Pomegranates ripen each November; the most common variety are named ‘Wonderful’ with good reason: these hardy fruits are loaded with anti-oxidants, they’re delicious, and they thrive throughout Central and Southern Arizona. Learn how to harvest and prepare these healthy fruits in informal one-hour workshops Sept. 15 or 28 at Boyce Thompson Arboretum. No pre-registration needed, the outdoor class is included with daily admission of $10 – and fresh-made pomegranate snacks will be shared at the end of each class, too! Chandler-based Tall Order Catering owners ‘Chef Eric’ and Terri Naddy will share recipes and pomegranate processing techniques Sept. 15; East Valley author Jean Groen and her pomegranate pickin’ accomplice Robert Lewis share their own pomegranate secrets Sept. 28.
Of all the fruits you can harvest in Arizona, pomegranates may have the most colorful history — some argue it was actually a pomegranate, not an apple, that was the irresistible fruit in the garden of Eden.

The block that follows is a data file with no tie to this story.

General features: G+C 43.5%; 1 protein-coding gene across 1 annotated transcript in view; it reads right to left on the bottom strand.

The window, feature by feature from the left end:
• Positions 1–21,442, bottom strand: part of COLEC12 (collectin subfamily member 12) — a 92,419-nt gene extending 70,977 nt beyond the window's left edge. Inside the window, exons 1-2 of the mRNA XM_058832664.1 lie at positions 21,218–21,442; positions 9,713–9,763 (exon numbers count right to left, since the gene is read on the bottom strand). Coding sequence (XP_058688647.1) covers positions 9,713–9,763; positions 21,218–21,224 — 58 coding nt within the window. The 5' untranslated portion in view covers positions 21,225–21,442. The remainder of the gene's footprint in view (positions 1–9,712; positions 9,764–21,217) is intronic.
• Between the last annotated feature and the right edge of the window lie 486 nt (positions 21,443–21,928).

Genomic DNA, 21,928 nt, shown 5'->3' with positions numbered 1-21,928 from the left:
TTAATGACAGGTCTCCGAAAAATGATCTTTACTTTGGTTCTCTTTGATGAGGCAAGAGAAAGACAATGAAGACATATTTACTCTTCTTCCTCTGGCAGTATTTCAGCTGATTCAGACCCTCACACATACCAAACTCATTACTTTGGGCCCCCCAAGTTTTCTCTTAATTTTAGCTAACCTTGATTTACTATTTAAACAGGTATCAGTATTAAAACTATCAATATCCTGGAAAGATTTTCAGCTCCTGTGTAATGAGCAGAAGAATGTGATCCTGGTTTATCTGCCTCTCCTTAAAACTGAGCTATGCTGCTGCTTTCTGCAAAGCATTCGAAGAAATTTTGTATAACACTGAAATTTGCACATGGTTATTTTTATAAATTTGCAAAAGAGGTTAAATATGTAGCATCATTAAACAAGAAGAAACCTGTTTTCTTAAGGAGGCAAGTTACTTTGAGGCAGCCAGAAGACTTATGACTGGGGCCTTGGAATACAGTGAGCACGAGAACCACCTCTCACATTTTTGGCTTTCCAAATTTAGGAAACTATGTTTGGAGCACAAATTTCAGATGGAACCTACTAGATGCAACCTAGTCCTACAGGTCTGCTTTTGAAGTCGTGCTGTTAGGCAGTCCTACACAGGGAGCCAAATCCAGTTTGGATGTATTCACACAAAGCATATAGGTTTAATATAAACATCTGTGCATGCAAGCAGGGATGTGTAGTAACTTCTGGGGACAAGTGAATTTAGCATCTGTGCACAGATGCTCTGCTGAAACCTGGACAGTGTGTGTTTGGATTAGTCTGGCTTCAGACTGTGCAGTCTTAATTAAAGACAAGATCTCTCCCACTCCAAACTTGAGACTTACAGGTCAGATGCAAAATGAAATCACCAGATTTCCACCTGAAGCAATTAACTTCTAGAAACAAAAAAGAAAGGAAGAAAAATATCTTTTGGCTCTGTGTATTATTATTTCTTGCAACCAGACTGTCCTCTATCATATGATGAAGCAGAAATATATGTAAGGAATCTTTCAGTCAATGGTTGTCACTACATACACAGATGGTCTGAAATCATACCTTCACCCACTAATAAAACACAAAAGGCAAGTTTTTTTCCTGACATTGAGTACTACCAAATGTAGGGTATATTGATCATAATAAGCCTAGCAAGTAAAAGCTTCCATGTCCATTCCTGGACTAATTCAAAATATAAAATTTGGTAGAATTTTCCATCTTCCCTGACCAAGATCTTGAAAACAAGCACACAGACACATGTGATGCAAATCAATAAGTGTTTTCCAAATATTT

Packed with seeds, pomegranates cross many cultures as a symbol of fertility (particularly in Hebrew legend and ritual); some paintings of baby Jesus prominently display a pomegranate – and Egyptians were entombed with pomegranates as a token for rebirth.
Originally from Persia, the pomegranate is among the oldest fruits cultivated. Romans used the tannic skins to tan leather, and the fruit’s regal crown (calix) may have inspired the design of King Solomon’s crown. Moors imported them from the middle East to Spain round 800 A.D.; Spanish conquistadors and missionaries brought them to our continent – where they remain a popular landscape choice as a plant that provides lush flowers each spring, tangy Autumn fruit — and fall color as their leaves turn from green to gold. Read more about Arboretum events at ag.arizona.edu/bta; connect with BTA annual members, staff and volunteers at facebook.com/boycethompsonarboretum.